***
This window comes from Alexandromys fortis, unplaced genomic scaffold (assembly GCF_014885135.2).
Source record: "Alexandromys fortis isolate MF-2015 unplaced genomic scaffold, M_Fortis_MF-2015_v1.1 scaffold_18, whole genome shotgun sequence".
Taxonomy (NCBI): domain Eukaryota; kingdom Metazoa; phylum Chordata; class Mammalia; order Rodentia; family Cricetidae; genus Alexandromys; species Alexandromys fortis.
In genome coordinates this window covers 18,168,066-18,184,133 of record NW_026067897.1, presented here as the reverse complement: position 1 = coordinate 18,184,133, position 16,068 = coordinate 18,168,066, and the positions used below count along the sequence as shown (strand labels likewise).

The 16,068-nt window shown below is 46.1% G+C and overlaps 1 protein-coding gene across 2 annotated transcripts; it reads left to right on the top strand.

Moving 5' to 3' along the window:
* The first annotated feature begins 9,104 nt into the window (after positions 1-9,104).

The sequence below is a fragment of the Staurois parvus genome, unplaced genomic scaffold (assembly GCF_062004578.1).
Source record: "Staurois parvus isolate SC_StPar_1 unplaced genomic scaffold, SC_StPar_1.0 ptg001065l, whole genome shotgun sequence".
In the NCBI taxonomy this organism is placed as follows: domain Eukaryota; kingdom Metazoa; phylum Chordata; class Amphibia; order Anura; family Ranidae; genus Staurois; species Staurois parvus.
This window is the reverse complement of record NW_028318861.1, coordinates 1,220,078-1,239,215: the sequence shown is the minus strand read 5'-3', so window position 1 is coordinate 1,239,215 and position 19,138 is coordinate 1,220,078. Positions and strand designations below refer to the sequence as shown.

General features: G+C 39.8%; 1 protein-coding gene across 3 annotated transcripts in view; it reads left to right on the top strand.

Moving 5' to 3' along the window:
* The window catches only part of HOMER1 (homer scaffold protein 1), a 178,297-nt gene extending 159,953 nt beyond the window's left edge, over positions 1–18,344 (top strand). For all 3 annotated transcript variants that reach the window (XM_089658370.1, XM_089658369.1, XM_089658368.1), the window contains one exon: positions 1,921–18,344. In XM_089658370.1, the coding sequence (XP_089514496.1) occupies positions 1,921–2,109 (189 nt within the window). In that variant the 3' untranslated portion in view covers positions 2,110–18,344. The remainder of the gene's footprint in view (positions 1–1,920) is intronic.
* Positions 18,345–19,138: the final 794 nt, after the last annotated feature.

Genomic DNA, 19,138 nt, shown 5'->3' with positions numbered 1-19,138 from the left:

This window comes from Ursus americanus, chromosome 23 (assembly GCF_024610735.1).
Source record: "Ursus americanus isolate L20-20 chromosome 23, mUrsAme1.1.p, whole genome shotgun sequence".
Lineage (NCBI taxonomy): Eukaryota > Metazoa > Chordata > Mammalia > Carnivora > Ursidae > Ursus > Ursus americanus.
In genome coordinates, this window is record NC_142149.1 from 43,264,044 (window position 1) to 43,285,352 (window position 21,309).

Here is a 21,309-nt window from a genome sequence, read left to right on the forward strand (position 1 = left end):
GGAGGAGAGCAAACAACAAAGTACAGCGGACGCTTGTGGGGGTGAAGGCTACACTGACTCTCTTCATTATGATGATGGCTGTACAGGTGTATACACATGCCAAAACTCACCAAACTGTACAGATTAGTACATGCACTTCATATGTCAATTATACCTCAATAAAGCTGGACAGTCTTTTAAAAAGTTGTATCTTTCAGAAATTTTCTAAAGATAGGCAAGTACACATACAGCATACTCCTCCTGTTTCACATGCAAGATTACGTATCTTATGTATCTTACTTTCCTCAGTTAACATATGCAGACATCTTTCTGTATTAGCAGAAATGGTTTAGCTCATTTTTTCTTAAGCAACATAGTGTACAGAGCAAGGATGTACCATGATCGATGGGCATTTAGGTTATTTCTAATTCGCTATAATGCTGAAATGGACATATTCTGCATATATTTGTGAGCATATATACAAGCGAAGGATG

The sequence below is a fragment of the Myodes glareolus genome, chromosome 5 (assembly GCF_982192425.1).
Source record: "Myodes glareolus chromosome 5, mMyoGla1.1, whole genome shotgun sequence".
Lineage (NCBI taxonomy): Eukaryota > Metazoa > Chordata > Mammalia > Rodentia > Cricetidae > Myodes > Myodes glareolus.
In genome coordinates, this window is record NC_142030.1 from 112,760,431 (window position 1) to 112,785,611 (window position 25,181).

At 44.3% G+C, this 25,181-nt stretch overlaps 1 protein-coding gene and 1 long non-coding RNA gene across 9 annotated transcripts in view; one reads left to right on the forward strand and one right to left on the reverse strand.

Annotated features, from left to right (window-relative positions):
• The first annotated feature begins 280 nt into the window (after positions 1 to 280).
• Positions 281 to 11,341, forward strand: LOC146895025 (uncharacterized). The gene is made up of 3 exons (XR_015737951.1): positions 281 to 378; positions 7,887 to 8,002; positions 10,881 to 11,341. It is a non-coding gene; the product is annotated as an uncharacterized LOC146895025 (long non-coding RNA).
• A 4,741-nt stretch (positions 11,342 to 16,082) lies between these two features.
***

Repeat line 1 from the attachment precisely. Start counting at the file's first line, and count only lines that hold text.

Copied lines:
This window comes from Alexandromys fortis, unplaced genomic scaffold (assembly GCF_014885135.2).